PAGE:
When SJ gets excited, it is hard to understand what he is saying. He talks fast, and his details are all over the place. Yet, on Monday he was very clear. He was happily rambling on about a Thanksgiving Festival his school was going to be having. SJ informed me that BR, my wife, my mother, and I were all invited and there was room for everyone. He would be singing songs. There would be food for everyone. The details kept spilling out of the smile that was his mouth.
He was thrilled, so I was excited. Of course, I would go to see this grand performance. “When is it?” He had no idea.
“Come on daddy. Let’s look at the note in my back pack. They sent a note home for you.” He hurried down to the kitchen, opened his back pack, took out the note and gave it to me. He instructed, “Read it.”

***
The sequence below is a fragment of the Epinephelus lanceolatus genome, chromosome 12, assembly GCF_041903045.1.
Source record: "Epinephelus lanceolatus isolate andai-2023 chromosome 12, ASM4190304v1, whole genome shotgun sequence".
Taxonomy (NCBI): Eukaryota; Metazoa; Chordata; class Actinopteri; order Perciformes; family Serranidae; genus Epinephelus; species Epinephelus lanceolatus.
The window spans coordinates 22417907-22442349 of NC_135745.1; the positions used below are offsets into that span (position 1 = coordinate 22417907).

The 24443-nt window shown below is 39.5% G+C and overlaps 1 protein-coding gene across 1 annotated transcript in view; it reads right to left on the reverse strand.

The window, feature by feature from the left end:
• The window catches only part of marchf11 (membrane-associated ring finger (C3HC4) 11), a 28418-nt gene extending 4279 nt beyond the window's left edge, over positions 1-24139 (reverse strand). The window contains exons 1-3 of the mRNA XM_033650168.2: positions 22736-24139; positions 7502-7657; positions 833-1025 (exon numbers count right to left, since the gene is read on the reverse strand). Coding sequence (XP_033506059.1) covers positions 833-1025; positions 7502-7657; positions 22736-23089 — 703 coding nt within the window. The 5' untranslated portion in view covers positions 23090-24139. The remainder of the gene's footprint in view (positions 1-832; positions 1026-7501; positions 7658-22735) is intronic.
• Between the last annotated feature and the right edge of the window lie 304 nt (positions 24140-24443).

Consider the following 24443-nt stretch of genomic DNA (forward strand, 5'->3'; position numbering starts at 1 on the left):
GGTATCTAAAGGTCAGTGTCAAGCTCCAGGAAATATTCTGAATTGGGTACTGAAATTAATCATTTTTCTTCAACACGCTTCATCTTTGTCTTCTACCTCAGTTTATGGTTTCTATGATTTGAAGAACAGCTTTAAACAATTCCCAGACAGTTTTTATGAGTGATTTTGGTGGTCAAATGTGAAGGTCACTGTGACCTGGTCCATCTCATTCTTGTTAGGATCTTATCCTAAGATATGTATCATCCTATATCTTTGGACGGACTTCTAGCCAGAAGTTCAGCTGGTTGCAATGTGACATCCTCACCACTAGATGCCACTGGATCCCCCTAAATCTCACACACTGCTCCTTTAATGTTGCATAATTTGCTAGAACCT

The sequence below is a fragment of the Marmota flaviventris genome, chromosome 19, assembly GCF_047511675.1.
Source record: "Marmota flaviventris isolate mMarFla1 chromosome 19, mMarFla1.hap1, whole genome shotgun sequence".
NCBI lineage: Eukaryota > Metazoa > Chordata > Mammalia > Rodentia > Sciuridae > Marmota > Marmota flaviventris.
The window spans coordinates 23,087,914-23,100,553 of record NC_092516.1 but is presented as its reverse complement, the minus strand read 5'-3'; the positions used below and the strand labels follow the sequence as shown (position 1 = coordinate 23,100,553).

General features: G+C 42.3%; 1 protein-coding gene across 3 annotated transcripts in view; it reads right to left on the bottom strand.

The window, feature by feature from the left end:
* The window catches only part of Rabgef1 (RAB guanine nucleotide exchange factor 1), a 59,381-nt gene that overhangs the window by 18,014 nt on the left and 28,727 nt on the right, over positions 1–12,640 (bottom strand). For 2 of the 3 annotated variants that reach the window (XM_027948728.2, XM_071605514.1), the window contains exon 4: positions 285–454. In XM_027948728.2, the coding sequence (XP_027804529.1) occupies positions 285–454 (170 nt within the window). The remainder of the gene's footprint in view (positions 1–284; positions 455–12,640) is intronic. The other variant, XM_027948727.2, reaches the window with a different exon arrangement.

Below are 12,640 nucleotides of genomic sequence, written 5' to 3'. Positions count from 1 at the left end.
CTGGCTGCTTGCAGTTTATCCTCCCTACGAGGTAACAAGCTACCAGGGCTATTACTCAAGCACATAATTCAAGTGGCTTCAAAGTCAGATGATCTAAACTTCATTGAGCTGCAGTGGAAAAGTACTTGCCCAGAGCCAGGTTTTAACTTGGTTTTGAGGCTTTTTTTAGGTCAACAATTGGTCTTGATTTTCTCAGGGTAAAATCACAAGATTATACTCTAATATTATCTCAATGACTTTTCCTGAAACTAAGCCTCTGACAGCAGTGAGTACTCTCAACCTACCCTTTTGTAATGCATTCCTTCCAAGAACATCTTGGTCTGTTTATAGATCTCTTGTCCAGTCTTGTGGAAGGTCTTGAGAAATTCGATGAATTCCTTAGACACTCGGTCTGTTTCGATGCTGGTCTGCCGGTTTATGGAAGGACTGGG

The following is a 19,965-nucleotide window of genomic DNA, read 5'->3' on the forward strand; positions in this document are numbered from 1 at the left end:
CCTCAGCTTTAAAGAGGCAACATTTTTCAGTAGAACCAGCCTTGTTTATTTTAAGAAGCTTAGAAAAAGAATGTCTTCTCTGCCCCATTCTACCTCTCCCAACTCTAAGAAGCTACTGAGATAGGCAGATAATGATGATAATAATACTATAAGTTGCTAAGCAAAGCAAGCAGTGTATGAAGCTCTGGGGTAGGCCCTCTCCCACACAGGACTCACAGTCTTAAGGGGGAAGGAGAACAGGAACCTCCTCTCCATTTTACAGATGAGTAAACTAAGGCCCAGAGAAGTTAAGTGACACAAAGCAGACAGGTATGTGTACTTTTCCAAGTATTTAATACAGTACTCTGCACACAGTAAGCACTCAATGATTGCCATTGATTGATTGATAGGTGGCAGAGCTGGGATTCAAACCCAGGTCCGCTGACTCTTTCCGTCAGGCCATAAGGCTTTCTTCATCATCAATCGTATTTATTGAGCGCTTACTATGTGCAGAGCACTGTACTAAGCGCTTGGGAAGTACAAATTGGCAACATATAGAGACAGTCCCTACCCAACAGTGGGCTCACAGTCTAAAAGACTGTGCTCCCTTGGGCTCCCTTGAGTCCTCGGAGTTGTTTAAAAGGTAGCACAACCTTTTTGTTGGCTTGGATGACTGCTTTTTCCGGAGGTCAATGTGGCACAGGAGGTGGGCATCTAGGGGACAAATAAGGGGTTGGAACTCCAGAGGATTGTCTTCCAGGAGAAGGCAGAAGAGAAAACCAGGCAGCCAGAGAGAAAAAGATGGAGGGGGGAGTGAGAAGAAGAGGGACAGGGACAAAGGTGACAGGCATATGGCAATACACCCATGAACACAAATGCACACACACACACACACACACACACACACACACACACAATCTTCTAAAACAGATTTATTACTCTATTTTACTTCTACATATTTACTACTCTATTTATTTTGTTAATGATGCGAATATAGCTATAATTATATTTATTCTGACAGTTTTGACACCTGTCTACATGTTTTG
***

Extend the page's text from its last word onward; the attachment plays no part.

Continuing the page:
I read the note and was sickened. The big event was on the Tuesday before Thanksgiving at 1:30.  Why? Why do they make these events, psyche the kids up, and then schedule them during the workday? Of course, the notice mentioned how we must reserve as the event has been a tremendous success in the past with many family members attending. How can they attend, I wondered? Don’t they have jobs, daily responsibilities?
I’m sure all of the parents have daily responsibilities. However, many find a way to fit this event into their schedule. But I can’t. I can’t go. I feel guilty. I feel like crap. I have a limited amount of days I can take off of work – like everyone else – and have used some already. My wife does not know if she can make it either as she is in the office on Tuesdays. Lastly, we don’t want to pull my other son out of school to attend. My mother, however, will be attending. Thankfully, she is retired and enjoys attending the children’s events.
So, SJ will have representation. Despite this, I am angry about being put in this situation. As a father and educator, I am thrilled to see my son excited about something at school. I am glad the school has gone to this effort which is motivating students (well, at least one). It is no one’s fault.